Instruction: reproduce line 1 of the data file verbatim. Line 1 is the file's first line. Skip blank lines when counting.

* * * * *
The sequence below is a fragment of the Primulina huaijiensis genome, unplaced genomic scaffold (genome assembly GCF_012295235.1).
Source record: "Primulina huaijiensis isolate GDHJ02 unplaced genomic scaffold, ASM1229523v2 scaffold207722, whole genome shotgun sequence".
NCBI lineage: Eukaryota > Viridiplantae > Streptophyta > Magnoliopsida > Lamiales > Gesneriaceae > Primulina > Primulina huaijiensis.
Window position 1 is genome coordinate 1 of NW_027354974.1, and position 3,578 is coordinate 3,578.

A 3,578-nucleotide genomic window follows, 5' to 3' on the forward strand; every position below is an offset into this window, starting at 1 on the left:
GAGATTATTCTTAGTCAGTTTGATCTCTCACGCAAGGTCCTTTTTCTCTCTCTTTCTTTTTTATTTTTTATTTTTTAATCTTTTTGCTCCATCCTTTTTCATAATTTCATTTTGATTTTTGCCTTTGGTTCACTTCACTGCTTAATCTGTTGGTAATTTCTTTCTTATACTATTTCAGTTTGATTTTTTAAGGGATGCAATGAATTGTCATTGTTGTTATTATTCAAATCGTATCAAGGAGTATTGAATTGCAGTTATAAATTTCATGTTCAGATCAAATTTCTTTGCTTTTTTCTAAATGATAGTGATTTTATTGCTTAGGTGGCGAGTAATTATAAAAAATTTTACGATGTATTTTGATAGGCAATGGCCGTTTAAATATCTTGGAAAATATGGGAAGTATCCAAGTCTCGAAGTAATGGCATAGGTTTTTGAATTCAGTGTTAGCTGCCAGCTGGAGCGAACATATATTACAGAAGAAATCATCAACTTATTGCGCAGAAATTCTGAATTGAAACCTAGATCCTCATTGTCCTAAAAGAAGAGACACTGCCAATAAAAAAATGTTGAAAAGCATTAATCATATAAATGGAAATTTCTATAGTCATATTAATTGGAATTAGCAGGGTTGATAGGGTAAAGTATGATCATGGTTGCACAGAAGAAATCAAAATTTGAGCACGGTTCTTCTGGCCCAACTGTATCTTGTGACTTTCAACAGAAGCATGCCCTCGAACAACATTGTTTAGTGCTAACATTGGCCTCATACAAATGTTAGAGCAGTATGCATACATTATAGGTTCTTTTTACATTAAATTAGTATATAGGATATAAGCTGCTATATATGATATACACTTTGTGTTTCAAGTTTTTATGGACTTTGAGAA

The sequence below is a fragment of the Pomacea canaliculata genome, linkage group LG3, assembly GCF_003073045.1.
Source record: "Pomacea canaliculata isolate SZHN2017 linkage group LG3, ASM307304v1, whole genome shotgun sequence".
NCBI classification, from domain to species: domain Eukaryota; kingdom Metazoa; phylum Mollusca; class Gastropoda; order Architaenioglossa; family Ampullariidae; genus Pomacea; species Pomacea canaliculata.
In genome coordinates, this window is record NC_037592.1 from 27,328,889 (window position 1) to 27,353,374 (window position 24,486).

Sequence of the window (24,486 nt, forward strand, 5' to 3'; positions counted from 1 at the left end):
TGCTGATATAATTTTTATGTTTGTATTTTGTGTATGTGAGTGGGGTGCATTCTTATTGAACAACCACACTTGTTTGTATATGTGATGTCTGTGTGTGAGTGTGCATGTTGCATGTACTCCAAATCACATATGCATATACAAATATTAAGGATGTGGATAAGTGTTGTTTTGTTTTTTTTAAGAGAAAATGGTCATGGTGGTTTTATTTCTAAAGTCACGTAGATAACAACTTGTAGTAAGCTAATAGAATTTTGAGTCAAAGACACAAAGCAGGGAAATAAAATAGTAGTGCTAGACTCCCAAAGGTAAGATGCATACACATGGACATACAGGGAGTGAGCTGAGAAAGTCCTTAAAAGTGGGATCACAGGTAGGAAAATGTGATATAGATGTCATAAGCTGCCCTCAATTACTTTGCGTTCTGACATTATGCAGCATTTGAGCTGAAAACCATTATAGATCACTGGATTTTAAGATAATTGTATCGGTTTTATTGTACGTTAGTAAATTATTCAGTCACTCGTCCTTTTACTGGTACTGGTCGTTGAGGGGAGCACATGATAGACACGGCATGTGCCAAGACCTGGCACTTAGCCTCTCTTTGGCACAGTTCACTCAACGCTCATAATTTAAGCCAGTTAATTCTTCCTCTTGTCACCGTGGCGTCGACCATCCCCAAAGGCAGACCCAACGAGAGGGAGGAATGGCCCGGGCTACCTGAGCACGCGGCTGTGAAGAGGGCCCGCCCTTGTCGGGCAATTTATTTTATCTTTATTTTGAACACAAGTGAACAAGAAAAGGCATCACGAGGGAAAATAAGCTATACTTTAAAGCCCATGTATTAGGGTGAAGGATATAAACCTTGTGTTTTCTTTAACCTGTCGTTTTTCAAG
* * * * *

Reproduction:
The sequence below is a fragment of the Primulina huaijiensis genome, unplaced genomic scaffold (genome assembly GCF_012295235.1).